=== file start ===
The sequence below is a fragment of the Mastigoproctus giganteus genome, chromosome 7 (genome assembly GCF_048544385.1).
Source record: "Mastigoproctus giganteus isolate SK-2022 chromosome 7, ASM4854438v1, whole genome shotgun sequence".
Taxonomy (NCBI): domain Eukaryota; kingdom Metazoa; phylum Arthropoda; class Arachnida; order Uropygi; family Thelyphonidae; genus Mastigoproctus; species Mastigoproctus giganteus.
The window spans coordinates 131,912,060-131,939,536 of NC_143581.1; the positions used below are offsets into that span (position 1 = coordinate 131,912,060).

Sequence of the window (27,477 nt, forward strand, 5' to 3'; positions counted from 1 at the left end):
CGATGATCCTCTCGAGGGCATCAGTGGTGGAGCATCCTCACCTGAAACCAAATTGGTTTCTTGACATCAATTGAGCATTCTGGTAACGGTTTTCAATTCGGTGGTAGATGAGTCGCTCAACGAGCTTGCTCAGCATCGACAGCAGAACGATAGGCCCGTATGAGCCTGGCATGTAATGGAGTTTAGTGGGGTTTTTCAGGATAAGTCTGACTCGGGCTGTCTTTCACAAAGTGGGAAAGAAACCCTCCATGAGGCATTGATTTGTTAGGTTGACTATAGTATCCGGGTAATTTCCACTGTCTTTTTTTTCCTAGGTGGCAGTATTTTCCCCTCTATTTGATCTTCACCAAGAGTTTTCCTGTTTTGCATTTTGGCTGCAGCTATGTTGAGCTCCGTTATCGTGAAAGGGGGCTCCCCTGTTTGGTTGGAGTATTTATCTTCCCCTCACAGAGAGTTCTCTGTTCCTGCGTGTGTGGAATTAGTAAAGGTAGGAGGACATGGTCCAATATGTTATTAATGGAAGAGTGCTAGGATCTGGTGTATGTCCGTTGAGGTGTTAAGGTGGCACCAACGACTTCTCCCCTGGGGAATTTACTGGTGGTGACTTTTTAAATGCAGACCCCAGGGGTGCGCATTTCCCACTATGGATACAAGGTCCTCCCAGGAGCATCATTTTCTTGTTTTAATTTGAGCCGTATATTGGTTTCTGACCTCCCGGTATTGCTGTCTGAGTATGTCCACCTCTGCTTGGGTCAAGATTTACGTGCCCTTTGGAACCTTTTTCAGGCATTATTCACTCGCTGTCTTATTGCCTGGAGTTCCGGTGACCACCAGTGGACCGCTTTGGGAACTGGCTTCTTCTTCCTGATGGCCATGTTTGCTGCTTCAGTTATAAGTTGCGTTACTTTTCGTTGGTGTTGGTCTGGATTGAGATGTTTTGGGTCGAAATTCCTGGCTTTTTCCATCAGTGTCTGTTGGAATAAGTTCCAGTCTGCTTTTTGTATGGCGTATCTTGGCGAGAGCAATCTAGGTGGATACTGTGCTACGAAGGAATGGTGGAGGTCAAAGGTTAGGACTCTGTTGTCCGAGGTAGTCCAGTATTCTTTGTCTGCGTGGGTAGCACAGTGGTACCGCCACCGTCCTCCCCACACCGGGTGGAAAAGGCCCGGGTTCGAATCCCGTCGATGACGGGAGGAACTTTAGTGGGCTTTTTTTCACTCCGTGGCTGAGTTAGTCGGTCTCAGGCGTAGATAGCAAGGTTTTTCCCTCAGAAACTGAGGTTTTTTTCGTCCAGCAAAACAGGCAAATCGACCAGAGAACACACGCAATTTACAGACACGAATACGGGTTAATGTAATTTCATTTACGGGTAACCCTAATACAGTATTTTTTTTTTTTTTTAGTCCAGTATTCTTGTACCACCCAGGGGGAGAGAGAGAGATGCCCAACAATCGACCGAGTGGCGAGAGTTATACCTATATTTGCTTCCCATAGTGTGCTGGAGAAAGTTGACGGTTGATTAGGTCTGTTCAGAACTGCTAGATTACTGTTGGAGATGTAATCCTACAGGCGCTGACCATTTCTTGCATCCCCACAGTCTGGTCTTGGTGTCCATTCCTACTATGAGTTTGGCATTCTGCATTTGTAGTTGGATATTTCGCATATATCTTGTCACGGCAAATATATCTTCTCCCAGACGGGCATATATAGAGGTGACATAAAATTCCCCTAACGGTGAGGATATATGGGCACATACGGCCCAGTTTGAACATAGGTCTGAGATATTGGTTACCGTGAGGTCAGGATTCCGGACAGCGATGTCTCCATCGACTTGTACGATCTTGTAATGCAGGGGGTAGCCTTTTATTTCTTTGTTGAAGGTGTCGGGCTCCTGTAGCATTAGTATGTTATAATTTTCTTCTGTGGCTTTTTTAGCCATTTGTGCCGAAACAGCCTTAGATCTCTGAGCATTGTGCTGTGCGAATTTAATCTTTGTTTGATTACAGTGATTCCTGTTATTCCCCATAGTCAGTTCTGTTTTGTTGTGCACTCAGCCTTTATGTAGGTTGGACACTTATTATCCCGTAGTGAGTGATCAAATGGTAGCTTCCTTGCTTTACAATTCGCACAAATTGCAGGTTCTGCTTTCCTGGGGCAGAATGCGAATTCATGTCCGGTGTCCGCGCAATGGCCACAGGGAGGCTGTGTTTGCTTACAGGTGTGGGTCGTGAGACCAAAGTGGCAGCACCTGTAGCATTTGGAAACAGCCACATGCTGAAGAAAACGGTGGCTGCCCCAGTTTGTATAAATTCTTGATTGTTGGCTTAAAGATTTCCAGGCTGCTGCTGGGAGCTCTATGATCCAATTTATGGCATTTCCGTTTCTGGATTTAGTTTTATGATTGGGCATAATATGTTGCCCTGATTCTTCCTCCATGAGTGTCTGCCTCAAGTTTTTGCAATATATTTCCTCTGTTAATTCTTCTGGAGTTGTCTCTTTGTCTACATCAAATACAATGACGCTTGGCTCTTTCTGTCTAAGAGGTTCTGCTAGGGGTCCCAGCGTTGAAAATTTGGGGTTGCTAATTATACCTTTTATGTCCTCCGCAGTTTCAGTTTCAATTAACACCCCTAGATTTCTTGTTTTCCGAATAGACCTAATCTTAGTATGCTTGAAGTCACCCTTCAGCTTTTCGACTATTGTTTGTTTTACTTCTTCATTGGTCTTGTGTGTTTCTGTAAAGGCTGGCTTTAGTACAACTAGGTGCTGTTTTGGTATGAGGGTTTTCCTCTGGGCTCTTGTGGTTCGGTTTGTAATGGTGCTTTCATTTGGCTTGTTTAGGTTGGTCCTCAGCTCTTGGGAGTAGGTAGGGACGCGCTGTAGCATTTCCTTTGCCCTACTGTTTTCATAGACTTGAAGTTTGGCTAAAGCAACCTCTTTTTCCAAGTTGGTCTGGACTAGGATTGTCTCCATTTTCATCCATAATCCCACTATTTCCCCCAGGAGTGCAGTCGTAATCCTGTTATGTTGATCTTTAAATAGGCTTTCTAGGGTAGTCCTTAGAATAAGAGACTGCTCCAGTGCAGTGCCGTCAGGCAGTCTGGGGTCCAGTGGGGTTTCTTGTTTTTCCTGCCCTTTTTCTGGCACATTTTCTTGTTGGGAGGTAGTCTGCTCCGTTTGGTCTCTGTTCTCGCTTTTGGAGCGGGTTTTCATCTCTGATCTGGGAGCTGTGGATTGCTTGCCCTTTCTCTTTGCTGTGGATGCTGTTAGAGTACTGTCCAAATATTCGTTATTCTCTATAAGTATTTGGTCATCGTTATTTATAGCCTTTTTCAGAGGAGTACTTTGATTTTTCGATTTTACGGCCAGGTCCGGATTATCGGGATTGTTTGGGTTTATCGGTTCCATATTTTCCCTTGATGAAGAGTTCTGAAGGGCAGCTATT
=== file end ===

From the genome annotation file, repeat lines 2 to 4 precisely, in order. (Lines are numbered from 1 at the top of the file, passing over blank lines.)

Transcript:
Source record: "Mastigoproctus giganteus isolate SK-2022 chromosome 7, ASM4854438v1, whole genome shotgun sequence".
Taxonomy (NCBI): domain Eukaryota; kingdom Metazoa; phylum Arthropoda; class Arachnida; order Uropygi; family Thelyphonidae; genus Mastigoproctus; species Mastigoproctus giganteus.
The window spans coordinates 131,912,060-131,939,536 of NC_143581.1; the positions used below are offsets into that span (position 1 = coordinate 131,912,060).